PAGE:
Resident assistants important players in Title IX enforcement

Madison Rexroat

With colleges under more pressure than ever to comply with Title IX, the law that requires gender equality, resident assistants have become important enforcers of this law.

As part of their training before each semester starts, many RAs become mandatory reporters, which means they are obligated to report any potential Title IX violations, even if it goes against a student’s wishes.

RAs are often the closest potential reporters to residential students, so they have access to more information and trust. But RAs must tread lightly when it comes to reporting what students confide in them. Since they are obligated to report incidents, it is better for students to know that what they say is not confidential, but it will be handled discreetly.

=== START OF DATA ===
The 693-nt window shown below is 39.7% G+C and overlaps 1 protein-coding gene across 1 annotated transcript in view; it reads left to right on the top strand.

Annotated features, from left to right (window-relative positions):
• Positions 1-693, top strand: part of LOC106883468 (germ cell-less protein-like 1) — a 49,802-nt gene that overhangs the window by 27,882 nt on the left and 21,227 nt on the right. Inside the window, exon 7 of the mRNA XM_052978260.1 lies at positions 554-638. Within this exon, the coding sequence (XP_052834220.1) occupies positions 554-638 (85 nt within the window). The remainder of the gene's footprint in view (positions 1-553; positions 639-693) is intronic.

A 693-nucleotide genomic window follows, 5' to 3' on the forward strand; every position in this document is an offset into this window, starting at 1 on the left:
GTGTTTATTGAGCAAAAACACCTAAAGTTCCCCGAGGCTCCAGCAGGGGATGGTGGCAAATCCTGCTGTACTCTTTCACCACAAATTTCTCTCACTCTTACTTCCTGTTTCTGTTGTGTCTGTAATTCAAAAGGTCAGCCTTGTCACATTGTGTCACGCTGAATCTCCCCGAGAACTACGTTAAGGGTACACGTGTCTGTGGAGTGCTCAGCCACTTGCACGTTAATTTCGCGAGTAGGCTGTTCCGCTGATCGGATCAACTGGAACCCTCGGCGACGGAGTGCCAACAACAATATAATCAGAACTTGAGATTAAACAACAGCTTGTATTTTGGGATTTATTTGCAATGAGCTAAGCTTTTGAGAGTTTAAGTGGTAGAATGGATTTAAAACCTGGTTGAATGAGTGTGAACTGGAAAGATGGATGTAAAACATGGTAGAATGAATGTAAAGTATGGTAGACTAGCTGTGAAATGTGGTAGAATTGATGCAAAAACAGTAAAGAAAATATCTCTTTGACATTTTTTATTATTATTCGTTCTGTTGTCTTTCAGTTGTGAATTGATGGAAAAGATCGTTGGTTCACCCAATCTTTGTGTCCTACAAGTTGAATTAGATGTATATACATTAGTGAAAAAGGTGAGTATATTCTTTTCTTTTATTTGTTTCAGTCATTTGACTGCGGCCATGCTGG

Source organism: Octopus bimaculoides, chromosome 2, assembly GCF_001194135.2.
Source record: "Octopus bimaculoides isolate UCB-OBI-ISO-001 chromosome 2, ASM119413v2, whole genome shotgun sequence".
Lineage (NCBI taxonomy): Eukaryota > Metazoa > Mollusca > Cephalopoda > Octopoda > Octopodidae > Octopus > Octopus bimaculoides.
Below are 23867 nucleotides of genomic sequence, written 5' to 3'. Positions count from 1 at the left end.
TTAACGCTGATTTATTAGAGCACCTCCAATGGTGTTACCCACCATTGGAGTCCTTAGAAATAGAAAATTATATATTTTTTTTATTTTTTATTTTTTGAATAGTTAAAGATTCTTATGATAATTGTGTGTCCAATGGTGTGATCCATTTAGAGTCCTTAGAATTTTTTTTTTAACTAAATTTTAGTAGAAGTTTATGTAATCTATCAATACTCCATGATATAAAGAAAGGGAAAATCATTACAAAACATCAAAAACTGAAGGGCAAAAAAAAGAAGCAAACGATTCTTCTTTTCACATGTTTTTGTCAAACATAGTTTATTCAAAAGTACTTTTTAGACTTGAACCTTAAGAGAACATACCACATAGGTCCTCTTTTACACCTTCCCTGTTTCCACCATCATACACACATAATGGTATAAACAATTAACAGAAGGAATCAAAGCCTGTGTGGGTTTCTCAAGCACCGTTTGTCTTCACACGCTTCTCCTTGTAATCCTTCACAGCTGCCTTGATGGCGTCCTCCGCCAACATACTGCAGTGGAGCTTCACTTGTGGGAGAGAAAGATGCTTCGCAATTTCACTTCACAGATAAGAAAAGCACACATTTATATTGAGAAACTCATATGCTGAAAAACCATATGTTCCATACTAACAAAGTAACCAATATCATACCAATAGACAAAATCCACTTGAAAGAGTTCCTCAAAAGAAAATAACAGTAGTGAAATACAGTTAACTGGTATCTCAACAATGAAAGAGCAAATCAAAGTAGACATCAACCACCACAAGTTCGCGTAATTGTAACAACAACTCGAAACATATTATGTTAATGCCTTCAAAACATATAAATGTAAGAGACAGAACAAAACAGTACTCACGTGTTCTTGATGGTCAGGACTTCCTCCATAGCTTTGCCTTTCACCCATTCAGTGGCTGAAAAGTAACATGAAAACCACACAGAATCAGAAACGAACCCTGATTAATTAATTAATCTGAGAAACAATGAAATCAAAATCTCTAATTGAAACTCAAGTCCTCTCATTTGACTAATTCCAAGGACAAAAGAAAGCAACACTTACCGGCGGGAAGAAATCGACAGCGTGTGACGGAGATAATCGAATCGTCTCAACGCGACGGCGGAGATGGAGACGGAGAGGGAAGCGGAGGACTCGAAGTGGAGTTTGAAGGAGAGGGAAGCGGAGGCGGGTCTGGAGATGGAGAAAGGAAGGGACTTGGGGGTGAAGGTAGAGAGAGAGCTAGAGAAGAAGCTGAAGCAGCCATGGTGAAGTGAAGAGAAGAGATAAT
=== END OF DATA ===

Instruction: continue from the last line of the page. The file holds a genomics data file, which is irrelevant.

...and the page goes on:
Most schools have Title IX coordinators to handle Title IX related issues, but these officials can’t monitor the whole campus on their own. As more RAs are trained on how to handle Title IX reports, more information is provided to administrators about the campus climate and potential serial offenders.

To read the full article by The Chronicle of Higher Education, click here.